Your first option is to elect an administrative hearing run by your employer, with the head of HR acting as an impartial judge. During this process, you would be allowed to ask your employer for documents, question them, cross examine their witnesses, and present your own evidence and witnesses. Afterwards, the head of HR would make a decision that would have to be further approved by the CEO of the company. If that decision didn't clear your name, you could appeal to the court system. But the judge in that matter would only be able to examine the CEO's decision to decide if it comported with the law. The judge would give the CEO a huge amount of deference for his expertise in deciding things of a business nature.
Your second option is to forego the corporate kangaroo court and ask the CEO to just make a decision, based on the company's evidence, to make you give back what it thinks you stole and to levy what he feels is an appropriate fine for punitive damages. You'd have the opportunity to present your own evidence to the CEO, but would not be allowed to ask the company for documents or question their witnesses. After the CEO makes his decision, the company would have to take action against you in court to enforce the decision of the CEO to collect its goods and penalties. In this course, you would ultimately be trying your case before an impartial judge and jury, instead of the head of HR or the CEO, and would be permitted all the same due process allowed in the foregone administrative hearing, such as discovery, depositions, cross examination, presentation of your own witnesses.
Which option would you choose?
You'd choose the second option, wouldn't you? But what if your employer told the judge you had no due process rights in court and that he must decide the case based only on the decision of the CEO and the evidence collected by your employer? There would be no jury. You'd be crazy to select that option, and furthermore it would turn the court process into a one-sided kangaroo court.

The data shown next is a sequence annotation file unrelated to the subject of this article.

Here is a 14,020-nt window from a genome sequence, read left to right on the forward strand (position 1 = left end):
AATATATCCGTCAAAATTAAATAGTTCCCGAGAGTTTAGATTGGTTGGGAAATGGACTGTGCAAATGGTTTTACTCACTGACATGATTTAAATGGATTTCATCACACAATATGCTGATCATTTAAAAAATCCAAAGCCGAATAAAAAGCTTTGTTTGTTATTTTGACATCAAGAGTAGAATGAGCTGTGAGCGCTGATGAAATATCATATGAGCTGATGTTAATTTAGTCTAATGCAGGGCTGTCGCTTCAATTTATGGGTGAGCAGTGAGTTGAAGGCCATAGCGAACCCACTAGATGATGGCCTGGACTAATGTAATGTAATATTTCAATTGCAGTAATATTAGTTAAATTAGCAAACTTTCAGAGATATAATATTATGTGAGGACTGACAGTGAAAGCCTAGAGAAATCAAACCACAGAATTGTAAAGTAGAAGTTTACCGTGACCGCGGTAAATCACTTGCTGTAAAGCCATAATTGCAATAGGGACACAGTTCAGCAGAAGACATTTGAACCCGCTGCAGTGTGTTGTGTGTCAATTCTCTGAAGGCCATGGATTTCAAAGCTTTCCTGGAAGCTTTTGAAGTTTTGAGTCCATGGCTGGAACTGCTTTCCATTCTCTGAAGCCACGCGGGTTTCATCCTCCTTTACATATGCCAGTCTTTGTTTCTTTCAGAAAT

But that's how FERC has interpreted the two choices available to defendants accused of market manipulation under the Federal Power Act. FERC believes a defendant choosing the court option has chosen to forego his due process rights.
In FERC v. Maxim Power Corp., et al.,
... the U.S. District Court for the District of Massachusetts ("District Court") determined that review of a FERC-issued penalty for alleged market manipulation must be treated as an "ordinary civil action" requiring de novo review and finding against FERC's arguments to the contrary. The District Court further ordered in its decision, FERC v. Maxim Power Corp., et al., that in the corresponding civil action—to determine whether to affirm FERC's prior penalty assessment against the owners and operators of a power plant in Pittsfield, Massachusetts ("Maxim") and one of their employees (together, "Respondents")—the Respondents will be entitled to the full discovery of an ordinary civil case, and the proceeding can be decided by a jury, if necessary.